Vivienne Maclachlan is Chief Financial Officer at the impact asset manager ThomasLloyd Group. There, she is responsible for the central finance functions which include accounting, tax, treasury and corporate strategy. She is a member of the ESG Stewardship committee and a member of the Board of Directors. Fondsfrau Anke Dembowski talks with her about her career and what she thinks is important.
Today, there are large numbers of women in the finance functions of major corporations but disproportionately few women Chief Financial Officers (CFOs). How can and should successful women CFOs navigate to the top spot?
I think that it is both, an individual and a broader society issue. And it is definitely a two-way-street. That means: Women, don’t give up! Speak up! But we also need a culture change at the board and management level. I do see change there, but not as fast as what’s needed.
What does it mean to be a female leader in the financial sector?
I always try to be myself, not just my work persona. Being a leader means that you develop a relationship with your people, that they trust you. My door is generally open. I am not scared to give opinions and to take decisions. Also, I am not scared to change a plan when the situation has changed. Bravery is important and re-evaluating and admitting a mistake is difficult. This is important: you don’t have to stick with your original plan!
Tell us more about your career and how did you end up in financial services? I saw that you worked for PwC. Are consulting houses good stepping stones?
I never had a grand master plan. I studied law at university and then joined PwC first as an auditor and then in the capital markets group. There, I loved the M&A business, but I also advised companies in issuing bonds and on IPOs. For this, I travelled a lot; I worked in Russia, Paris, and the US. I found it interesting working in diverse cultures and industries am very grateful for all of the opportunities PwC gave me and enjoyed working with so many different people. But in 2016 I got the opportunity to join a tech-company in the City of London to take them through an IPO. For me, it was quite a culture change when I moved into the public listed area and then more recently joined ThomasLloyd – an authentic, pure-play impact investor.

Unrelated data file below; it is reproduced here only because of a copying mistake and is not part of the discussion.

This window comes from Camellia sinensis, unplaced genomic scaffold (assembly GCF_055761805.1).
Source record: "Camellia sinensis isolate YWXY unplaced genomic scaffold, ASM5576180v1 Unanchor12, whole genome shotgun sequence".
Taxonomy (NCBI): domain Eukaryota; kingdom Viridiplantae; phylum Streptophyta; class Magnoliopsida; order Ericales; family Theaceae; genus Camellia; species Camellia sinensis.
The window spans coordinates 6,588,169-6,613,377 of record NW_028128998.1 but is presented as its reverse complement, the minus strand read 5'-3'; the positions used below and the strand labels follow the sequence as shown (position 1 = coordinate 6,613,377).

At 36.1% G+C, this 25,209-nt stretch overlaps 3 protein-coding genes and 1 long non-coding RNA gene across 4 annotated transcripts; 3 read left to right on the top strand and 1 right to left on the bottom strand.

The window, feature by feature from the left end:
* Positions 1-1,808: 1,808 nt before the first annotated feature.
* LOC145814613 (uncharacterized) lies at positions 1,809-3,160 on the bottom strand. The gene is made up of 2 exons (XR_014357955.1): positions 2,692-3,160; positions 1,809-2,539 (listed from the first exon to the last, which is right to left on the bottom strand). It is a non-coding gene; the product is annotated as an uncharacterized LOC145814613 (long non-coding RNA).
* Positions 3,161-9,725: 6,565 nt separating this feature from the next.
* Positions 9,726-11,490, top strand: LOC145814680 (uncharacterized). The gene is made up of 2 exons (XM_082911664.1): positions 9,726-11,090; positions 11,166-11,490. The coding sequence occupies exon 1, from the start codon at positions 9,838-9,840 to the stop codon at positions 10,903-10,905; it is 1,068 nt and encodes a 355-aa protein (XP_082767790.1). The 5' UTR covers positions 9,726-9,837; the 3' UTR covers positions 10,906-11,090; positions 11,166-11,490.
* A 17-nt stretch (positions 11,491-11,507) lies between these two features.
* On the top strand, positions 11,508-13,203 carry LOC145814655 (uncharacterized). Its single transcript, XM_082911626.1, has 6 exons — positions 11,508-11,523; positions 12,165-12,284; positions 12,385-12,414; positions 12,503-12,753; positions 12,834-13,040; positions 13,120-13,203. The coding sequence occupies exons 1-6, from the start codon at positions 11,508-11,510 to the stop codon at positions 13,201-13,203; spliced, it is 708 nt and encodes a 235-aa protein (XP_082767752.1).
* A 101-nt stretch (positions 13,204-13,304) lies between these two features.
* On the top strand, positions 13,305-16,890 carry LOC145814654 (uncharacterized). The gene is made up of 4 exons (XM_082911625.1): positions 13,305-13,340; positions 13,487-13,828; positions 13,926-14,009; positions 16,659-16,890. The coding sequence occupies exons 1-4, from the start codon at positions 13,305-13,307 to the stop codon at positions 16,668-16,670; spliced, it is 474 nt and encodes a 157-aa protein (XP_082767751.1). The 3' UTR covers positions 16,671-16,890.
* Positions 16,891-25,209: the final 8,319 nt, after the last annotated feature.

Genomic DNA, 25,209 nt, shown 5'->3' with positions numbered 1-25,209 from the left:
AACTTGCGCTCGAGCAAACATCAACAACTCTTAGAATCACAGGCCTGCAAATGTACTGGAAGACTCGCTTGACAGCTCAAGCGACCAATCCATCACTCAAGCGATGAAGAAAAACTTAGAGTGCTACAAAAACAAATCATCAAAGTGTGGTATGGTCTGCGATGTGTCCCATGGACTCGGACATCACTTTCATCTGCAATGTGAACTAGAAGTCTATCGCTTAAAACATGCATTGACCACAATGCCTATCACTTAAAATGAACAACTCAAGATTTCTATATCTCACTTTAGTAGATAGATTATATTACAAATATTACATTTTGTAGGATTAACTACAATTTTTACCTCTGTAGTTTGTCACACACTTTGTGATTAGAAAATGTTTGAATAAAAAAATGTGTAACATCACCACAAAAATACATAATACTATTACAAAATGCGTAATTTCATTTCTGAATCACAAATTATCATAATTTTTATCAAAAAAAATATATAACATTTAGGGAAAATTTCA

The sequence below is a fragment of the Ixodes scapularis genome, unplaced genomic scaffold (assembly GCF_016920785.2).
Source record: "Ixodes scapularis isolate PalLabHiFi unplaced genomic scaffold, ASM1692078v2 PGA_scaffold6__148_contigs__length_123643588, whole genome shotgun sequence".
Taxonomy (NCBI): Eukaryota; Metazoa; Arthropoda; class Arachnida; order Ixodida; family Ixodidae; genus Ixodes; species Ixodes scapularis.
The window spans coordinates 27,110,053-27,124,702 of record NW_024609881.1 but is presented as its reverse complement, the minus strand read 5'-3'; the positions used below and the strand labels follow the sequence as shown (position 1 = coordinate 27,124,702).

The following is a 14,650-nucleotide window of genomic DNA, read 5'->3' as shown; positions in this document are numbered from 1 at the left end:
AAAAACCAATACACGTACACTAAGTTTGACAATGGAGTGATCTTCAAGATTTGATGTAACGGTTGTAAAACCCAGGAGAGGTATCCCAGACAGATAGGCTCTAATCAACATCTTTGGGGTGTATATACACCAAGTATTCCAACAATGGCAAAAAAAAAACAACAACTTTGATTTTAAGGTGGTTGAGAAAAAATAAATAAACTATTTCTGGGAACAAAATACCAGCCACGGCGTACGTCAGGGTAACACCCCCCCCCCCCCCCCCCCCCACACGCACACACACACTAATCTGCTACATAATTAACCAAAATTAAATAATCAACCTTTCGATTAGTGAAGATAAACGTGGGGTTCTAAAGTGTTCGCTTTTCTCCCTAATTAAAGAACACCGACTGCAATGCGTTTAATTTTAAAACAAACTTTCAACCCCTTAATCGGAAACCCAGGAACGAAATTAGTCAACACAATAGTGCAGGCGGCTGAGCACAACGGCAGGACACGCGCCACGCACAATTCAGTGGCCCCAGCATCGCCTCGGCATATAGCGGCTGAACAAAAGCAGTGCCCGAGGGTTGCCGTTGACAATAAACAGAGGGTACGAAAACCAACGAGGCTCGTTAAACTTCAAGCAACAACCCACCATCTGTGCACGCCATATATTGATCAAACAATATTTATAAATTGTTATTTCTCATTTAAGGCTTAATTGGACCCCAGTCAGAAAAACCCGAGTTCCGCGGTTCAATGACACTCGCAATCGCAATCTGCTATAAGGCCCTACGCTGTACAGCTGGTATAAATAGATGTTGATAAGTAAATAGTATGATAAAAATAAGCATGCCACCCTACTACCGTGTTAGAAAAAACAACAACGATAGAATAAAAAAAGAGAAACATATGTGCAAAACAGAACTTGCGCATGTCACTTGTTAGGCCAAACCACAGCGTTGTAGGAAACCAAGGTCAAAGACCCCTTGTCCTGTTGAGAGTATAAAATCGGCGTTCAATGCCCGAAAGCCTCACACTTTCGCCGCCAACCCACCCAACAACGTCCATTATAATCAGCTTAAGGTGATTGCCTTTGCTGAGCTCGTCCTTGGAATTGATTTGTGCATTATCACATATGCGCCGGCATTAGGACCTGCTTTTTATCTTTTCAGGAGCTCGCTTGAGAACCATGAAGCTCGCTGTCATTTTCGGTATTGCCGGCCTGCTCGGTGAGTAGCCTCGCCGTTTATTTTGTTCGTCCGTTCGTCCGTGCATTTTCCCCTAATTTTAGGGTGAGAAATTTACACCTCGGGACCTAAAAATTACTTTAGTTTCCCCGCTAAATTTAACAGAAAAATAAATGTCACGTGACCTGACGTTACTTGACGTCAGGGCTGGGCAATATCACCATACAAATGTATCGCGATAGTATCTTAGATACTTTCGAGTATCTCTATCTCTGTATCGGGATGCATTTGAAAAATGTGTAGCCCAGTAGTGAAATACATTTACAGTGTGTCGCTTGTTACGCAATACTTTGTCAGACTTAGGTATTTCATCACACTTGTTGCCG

Do you feel you have particular responsibility to encourage more women into the sector?
Absolutely, 100%! I encourage diversity in general. The more diversity you have – not just of genders but of experience, cultures, tenures, backgrounds etc. the more valuable the output is. Diversity makes the final decision more complete and robust. How I do that? I try to lead by example and to create a great place for women.
What were the significant moments in your journey to becoming a CFO and your current role? Why were they important and how did you come to these moments?
I always wanted to be the best in what I could do. I had very good partners when I was at PwC, and actually, I was never focused on title or status. What I liked was the strategic discussions, problem solving, and the challenges in creating and leading a team. Here at ThomasLloyd, I also have the opportunity of bringing about transformation and automation. We all need to use technology to increase our efficiency and enable us to scale at pace.
As you look back, what were the significant relationships that helped you in your journey to CFO?
I had some of the best bosses at PwC. They spent time developing me. One of them told me that no question is too silly, and that work life balance was important. His wife was hugely successful in a bank, and they took turns when they needed to take care of their children. He told me that family was more important than your individual career. It was very empowering to see a successful professional partnership working to enable each of their careers.